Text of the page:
The young woodcock, Walter, looked around and tried to catch his breath. Everything looked just as he hoped and dinner should be easy to find. A short while before, as he flew down the valley with the wind backing around to the southwest, he started to look for a place to wait out a fair breeze. Off to the east he noticed alders and young poplars on a gentle south-facing slope. The place certainly looked inviting.
Waddling along the hillside, heading neither uphill nor down, he took in the new surroundings. The same varieties of fern grew there as in his home turf back in Canada, and the moss covering the rocks looked familiar. The gray alders were pretty much bare, but the golden leaves on the young poplars glowed in the morning sun. A lone apple tree, crowded on all sides by alders and poplar, defiantly remained green.
Cocking his head he listened. Sure enough, the worms weren’t particularly deep and pickings would be easy. Plunging his bill into the soil the tip felt the soft flesh of Lumbricus terrestris, his favorite meal and a welcome treat. Extracting the worm from the soil he held it aloft, admired the tasty morsel, then swallowed the protesting critter. Life certainly couldn’t get much better.
Foraging along the hillside, he came to a thicket of twisted thorny vines, which he didn’t recognize without their black raspberries. They certainly would provide protection from overhead, but if he ever had to escape up through them it might prove impossible. Deciding to not take a chance, he detoured slightly up the hill toward a second old apple tree.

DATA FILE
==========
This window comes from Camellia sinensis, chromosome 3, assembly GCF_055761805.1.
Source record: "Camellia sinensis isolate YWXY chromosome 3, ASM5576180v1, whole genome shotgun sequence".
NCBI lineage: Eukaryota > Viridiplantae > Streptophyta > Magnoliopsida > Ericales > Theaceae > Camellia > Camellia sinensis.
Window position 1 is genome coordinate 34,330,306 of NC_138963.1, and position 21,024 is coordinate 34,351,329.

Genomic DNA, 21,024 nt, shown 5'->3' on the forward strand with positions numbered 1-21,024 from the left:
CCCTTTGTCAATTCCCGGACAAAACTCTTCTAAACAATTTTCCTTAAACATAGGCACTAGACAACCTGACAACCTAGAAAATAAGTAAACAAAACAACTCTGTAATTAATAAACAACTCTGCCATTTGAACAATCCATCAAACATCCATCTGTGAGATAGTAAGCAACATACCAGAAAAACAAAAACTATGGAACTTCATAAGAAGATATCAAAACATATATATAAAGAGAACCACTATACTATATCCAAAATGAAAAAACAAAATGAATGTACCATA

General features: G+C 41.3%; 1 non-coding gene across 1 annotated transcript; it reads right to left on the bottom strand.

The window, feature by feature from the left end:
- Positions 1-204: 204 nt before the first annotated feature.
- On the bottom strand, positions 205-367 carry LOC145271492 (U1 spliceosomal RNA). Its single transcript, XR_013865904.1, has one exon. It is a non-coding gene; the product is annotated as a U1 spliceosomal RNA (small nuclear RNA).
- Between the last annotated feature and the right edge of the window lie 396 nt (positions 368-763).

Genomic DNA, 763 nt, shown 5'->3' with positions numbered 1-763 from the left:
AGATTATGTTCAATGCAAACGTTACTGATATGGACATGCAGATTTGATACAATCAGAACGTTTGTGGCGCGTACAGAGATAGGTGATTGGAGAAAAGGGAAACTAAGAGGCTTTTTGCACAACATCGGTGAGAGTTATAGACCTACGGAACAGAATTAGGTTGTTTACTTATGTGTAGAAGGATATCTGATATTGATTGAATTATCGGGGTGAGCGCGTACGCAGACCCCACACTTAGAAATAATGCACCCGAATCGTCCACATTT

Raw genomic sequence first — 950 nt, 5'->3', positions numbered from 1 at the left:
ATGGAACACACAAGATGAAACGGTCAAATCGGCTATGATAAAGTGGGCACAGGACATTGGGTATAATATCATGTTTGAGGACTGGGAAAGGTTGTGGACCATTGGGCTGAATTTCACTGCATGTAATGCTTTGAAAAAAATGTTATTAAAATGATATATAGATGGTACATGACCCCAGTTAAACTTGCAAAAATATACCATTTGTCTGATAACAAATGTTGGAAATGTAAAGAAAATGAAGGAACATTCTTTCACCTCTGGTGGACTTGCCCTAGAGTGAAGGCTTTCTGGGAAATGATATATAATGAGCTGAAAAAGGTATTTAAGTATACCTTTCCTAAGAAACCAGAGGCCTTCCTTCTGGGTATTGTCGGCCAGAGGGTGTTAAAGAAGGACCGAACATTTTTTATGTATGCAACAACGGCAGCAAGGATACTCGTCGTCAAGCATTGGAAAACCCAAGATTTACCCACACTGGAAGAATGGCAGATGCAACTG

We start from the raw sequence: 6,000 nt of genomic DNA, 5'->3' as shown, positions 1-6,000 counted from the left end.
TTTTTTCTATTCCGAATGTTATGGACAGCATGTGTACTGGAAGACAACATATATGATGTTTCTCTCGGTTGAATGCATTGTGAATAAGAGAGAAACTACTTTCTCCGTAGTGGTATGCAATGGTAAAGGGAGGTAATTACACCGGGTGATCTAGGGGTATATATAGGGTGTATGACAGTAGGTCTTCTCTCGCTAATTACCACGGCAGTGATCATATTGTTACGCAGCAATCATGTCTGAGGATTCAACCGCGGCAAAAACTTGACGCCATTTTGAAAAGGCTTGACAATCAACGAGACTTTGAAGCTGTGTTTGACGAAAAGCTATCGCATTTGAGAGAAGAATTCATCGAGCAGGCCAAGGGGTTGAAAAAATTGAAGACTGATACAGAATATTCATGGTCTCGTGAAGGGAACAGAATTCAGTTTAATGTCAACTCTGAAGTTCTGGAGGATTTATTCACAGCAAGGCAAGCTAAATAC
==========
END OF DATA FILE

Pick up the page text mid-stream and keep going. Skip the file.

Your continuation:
The slightly damper ground beneath the ancient twisted tree proved rich with worms and he fed with abandon, until an apple dropped to the ground and startled him. Looking up he noticed a ruffed grouse sitting among the branches.
The grouse pecked at the soft flesh of another apple, oblivious to Walter’s presence.
What snotty birds those grouse are, thought Walter. They think they are the king of game birds. Where do they get off with that idea?
Walter hated the way those ostentatious showoffs took flight, with wings thundering and making such a raucous. Why couldn’t they learn a little class, creating music as they took to the air, like a civilized woodcock does?
Walter took two steps to the side, in case the second apple fell, and then yelled, “Hey! Don’t you see me down here?”
The grouse glanced his way and then went back to picking at the apple.
Snob, thought Walter, and he waddled on. I hope some goshawk makes dinner of that snot.
After passing under a cluster of ferns Walter stepped out into an open area beneath poplar trees about the same diameter as he.
“Wow!” he said. And immediately wished he hadn’t vocalized the thought.
There, in the middle of the opening, sat a large female woodcock.
“Excuse me,” he apologized. “I didn’t expect to find anyone here.”
He admired her big round body, and the way her bill stuck way out in front. And that sexy eye, only one faced in his direction. And her colors…such beautiful colors that blended perfectly with the surrounding soil. She was certainly something.
She looked his way, but didn’t smile.
“My name is Walter. Are you new around here?”
The female woodcock turn away, jammed her bill into the soil, and yanked a white grub out of the ground, which she promptly swallowed.
After giving her head a little shake, she said, “No, just passing through.”
Her aloof attitude put Walter off a bit, but he wasn’t about to give up. “Me too,” he said. He scuffed a foot on the ground and summoned his courage. “Maybe we could travel together.”
“No. We’re doing a girls-night-out sort of thing tonight, or whenever the wind changes direction.”
If Walter had shoulders they would have sagged. “Okay, well nice to meet you.”
As he wandered on he realized she never even offered her name. Oh well, the next best thing to a new girlfriend was going hunting. Oh heck, he thought, hunting is a lot more fun than some of the aggravating girls he had met.
Where might there be more worms?